Snowbird, a world-class resort in Utah’s Little Cottonwood Canyon just outside Salt Lake City got 104 inches of snow – nearly nine feet. This would be a decent season for many US ski resorts. Except Snowbird got it all in December.
Snowbird is not alone. From Southern California to New England and all across the Rockies, Tetons and Wasatch Ranges, snow has been falling prodigiously, especially when compared to last season, the winter that wasn’t for most of Snow Country. Record low snowfalls last winter ruined vacations and threatened to put some resorts out of business. Vermont, the epicenter of skiing east of the Mississippi, posted its warmest year in recorded history in 2012.
Not this year. A December 27 storm pelted the East Coast and set up the Northeast’s first great New Year’s skiing in recent memory, which has combined with consistently cold temperatures ever since to keep that snow on the ground in pristine condition while lots of manmade stuffed has been poured on top of it. At this time of year temperatures in the Northeast often fluctuate dramatically, causing icing, while rain often destroy the base, but right now, East Coast skiers and snowboarders are living the dream and looking at excellent conditions for this time of year, even for Nordic skiing, where snowmaking is a rarity.
The West is doing even better.
Steamboat, home of the trademarked phrase “Champagne Powder,” got over 100 inches of the dry white stuff in December, and 144 inches – exactly twelve feet – so far this season. That’s typical of Colorado’s year. Vail, the state’s (and the nation’s) largest resort has already opened its famous Back Bowl and Blue Sky Basin and almost everything else – 190 of 193 trails and well over 5,000 of 5,269 acres (See my 2012-13 insider’s ski vacation guide to Vail here). Rival Aspen has similar base depths, around two feet, and nearly all of its trails open as well.
The Tahoe area historically gets a ton of snow, and while they struggled last winter, this year things seem to be back to normal. The season kicked off with a big pre-Christmas storm that dropped two to four feet across the peaks, and most resorts are reporting summit snowfalls to date of 72 (Heavenly) to 123 inches (Mt. Rose) while the Tahoe resorts have established base depths of nearly five feet on average.
How about the Tetons? They are getting hammered! My favorite mountain, Jackson Hole, has been catching a lot of the white stuff – 200 inches so far this season! They already have 2,400 of 2,500 acres open – and with Jackson’s extreme terrain they need a lot of snow to open that stuff. They have it. Average base depths around the mountain are at five feet, and that’s packed powder after compression. It just keeps snowing, a few inches today, a few more tomorrow. They are reporting 120 of their 116 trails open – if you are confused, it is because Jackson has a bunch of trails it does not officially count in its mapped tally, mostly chutes and severe faces.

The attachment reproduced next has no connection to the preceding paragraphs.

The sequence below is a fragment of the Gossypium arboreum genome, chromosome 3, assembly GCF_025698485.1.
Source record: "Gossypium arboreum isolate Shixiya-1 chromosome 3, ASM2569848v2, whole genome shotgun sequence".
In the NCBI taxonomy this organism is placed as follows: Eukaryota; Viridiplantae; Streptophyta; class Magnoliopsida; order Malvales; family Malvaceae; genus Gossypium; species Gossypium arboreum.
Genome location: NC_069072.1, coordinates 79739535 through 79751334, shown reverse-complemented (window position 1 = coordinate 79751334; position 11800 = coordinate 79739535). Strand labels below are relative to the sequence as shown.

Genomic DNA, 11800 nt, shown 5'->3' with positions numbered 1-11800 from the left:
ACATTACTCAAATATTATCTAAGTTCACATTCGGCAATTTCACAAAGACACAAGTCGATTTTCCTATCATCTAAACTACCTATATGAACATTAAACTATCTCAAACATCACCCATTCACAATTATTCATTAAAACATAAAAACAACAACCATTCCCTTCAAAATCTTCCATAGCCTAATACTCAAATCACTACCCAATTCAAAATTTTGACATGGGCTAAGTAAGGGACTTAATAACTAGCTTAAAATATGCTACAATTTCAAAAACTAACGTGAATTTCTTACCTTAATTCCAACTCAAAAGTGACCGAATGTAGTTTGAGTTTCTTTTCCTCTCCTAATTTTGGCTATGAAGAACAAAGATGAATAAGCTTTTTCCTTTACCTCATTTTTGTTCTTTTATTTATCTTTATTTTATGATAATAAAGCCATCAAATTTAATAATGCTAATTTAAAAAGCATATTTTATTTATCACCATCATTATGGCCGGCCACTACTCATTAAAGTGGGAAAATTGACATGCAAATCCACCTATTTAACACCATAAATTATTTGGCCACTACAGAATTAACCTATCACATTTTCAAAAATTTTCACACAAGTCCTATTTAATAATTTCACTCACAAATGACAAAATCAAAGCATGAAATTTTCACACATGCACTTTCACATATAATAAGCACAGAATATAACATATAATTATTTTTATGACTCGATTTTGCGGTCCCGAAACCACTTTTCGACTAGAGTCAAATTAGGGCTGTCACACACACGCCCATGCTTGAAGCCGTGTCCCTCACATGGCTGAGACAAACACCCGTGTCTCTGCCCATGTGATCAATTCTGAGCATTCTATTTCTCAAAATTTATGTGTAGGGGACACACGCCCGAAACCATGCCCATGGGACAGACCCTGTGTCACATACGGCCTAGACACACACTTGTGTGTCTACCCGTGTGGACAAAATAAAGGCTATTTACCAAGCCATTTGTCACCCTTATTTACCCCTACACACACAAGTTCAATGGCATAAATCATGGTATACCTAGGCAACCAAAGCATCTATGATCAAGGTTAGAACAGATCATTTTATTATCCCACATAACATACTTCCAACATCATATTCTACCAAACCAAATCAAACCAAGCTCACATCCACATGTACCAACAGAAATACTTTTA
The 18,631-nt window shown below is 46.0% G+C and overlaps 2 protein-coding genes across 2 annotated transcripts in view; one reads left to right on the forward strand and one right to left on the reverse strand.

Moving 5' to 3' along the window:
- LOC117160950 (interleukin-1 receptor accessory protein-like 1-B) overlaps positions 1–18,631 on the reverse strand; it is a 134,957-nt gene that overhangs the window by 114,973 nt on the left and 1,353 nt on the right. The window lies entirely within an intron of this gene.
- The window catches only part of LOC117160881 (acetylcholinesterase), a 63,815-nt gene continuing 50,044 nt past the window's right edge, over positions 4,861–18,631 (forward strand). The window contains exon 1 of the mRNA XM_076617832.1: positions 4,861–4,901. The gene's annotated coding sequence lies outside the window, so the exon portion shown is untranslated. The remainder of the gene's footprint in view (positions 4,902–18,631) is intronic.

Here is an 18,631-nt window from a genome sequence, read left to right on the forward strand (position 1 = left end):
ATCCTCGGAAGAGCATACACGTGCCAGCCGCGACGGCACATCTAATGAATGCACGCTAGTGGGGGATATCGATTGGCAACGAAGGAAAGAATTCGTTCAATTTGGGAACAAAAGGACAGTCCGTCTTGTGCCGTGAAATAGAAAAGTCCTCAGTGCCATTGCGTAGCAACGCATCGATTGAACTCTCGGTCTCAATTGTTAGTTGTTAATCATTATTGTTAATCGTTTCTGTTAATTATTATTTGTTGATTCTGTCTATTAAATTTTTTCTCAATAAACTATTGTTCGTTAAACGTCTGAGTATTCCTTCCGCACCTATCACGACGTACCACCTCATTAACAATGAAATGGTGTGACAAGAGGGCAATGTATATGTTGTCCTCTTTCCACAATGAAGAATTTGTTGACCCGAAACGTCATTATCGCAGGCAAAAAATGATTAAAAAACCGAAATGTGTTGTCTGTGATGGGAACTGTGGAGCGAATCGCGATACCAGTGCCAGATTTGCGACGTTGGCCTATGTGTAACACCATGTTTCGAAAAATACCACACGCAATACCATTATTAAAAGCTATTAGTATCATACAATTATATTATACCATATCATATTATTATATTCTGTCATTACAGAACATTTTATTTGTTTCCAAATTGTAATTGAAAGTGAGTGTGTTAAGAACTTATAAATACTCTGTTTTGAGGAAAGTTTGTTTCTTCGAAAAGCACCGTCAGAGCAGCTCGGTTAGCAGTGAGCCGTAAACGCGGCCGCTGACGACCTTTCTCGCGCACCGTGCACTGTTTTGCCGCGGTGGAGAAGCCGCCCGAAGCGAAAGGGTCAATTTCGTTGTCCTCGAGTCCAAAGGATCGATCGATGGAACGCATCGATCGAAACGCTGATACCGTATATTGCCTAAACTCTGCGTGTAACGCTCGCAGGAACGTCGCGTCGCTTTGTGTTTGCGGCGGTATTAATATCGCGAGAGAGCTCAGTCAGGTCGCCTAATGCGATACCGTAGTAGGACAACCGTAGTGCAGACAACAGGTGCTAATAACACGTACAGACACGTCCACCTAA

Here’s a notable piece of snow news: Mammoth Mountain, which is beloved by Southern Californians and ignored by the rest of the country, is just swimming in snow. Okay I get that it is not the easiest place to get to from the East, South, Texas or the Midwest, and you have to fly past a couple of dozen top resorts to get there, but Mammoth is big time, with great terrain, and it’s huge, it’s well – Mammoth. They also have tons of snow. On New Year’s Eve the San Francisco Examiner reported that the mountain was already near equaling its entire snowfall total for least season – they had 226 inches before the end of December, versus 263 all last winter. And right now it has base depths – not snowfall but base – of up to 192 inches. That means if you fall down to the snow you are still 16 feet above the ground! It’s been clobbered since early in the season and they have 3,500 of 3,500 acres and 150 of 150 trails opened. It doesn’t get much better than that!
The biggest problem with ski vacations has traditionally been scheduling. Trips are often planned far in advance with no idea what conditions will be like. Also, many families are locked into school holidays: Christmas, Martin Luther King Day, Presidents Day, Spring Break. These are the worst times for ski travel, with inflated airfares, jacked-up rates for accommodations, overcrowded slopes and lift lines, and shortages of everything from rental gear to top flight instructors. If you have the flexibility, the best way to do ski travel is on the fly, going when and where conditions warrants. The when is right now and the where is easy: most of North America has great snow. Just look for deals. If you avoid the holiday weeks many resorts run aggressive sales and specials, just check their sites. Slightly further flung resorts like Jackson, WY and Telluride and Crested Butte, CO offer airfare reimbursement packages.
I personally think the easiest way to shop for spur of the moment ski travel is with the comprehensive discount packages on industry leading site Ski.com. I’ve never booked with them, but in the past for research I have checked out many of their deals and they often equal or beat what you can put together on your own, with a long track record as a reputable ski vacation packager – a reputation that predates the internet.
See my guide ot the 10 Best Ski Resorts For Families, and my Guide to Heli-Skiing here.
Have fun out there!
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